In 2012, GlaxoSmithKline (GSK), the pharmaceutical company that manufactures Zofran, agreed to pay $3 billion to settle claims with the U.S. Department of Justice for a variety of civil and criminal allegations. As part of the settlement, GSK agreed to resolve its civil liability for promoting several drugs, including Zofran, for off-label use. Even though GSK paid settlements of $3 Billion, this has not released the company from liability for damages or injuries that may have occurred as a result of Zofran use.
Zofran is the brand name for the generic medication, odansetron hydrochloride, manufactured by the UK pharmaceutical giant, GlaxoSmithKline (GSK), who has operations in 115 countries and estimated annual revenue of $35 Billion. Available as an oral tablet, oral solution, oral disintegrating tablet and as an intravenous injectable, Zofran was FDA approved to treat or prevent nausea and vomiting in patients receiving cancer treatment (chemotherapy and/or radiation therapy) and in surgery or for post-operative related nausea care.
A 5-HT3 receptor antagonist, Zofran works by blocking serotonin levels in the brain that would otherwise activate a nauseous or vomitous response in patients. An effective anti-nausea medication when used as directed, Zofran began to be used in what is called “off-label” treatment for morning sickness. While physicians are allowed to and often do use certain medications for “off-label” treatments at their professional discretion, usually when they feel the benefits outweigh the risks to their patients (and in this case, the developing fetus of their patient), drug manufacturers are forbidden by law to promote or market medications for these types of uses.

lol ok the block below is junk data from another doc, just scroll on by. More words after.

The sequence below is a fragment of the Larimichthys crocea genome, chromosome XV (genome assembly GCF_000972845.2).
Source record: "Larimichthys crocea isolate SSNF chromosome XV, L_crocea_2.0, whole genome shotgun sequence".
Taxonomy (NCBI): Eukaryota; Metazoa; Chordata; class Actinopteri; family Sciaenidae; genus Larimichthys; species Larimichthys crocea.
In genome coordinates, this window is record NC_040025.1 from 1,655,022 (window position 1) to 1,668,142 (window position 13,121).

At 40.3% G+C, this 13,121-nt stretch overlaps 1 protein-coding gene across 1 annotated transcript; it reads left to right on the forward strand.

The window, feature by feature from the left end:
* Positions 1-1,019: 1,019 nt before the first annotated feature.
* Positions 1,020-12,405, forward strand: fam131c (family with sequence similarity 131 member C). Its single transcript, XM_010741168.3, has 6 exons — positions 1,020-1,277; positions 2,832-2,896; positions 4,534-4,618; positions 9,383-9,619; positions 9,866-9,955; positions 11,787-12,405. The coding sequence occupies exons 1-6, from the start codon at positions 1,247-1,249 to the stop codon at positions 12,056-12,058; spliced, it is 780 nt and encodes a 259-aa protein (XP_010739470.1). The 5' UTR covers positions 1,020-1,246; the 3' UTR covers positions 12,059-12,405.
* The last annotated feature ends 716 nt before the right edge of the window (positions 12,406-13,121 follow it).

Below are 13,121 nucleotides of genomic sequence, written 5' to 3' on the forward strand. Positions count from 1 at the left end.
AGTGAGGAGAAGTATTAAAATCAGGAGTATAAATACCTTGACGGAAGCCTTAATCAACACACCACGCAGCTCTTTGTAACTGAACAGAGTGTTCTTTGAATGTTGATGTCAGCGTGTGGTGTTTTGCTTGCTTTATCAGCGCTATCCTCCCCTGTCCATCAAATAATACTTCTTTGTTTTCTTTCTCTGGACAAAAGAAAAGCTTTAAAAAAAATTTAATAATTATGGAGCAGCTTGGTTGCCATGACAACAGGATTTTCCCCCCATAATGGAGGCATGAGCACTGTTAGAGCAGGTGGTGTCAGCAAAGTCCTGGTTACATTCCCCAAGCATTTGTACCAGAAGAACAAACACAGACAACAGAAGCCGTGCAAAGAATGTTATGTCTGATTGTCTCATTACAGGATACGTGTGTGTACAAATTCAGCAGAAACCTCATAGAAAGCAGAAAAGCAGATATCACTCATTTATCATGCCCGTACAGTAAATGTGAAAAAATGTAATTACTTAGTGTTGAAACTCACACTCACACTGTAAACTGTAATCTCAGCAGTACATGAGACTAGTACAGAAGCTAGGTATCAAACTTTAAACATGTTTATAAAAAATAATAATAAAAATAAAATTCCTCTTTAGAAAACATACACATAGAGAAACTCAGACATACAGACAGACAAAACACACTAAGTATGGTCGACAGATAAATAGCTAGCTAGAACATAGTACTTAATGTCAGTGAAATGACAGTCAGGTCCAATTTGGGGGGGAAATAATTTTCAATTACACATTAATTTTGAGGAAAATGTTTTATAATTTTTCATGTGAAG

According to the American Journal of Obstetrics & Gynecology (AJOG), “about 1 million pregnant American women are exposed to ondansetron (Zofran) out of 4 million pregnancies a year.” Some recent reports show that using Zofran increases the risk of having a child with birth defects by as much as 30%. A significant percentage considering such a large number of pregnancies exposed each year.
In fact, a 2011 study found that ondansetron (Zofran) can actually double the chance of a child being born with cleft palate.
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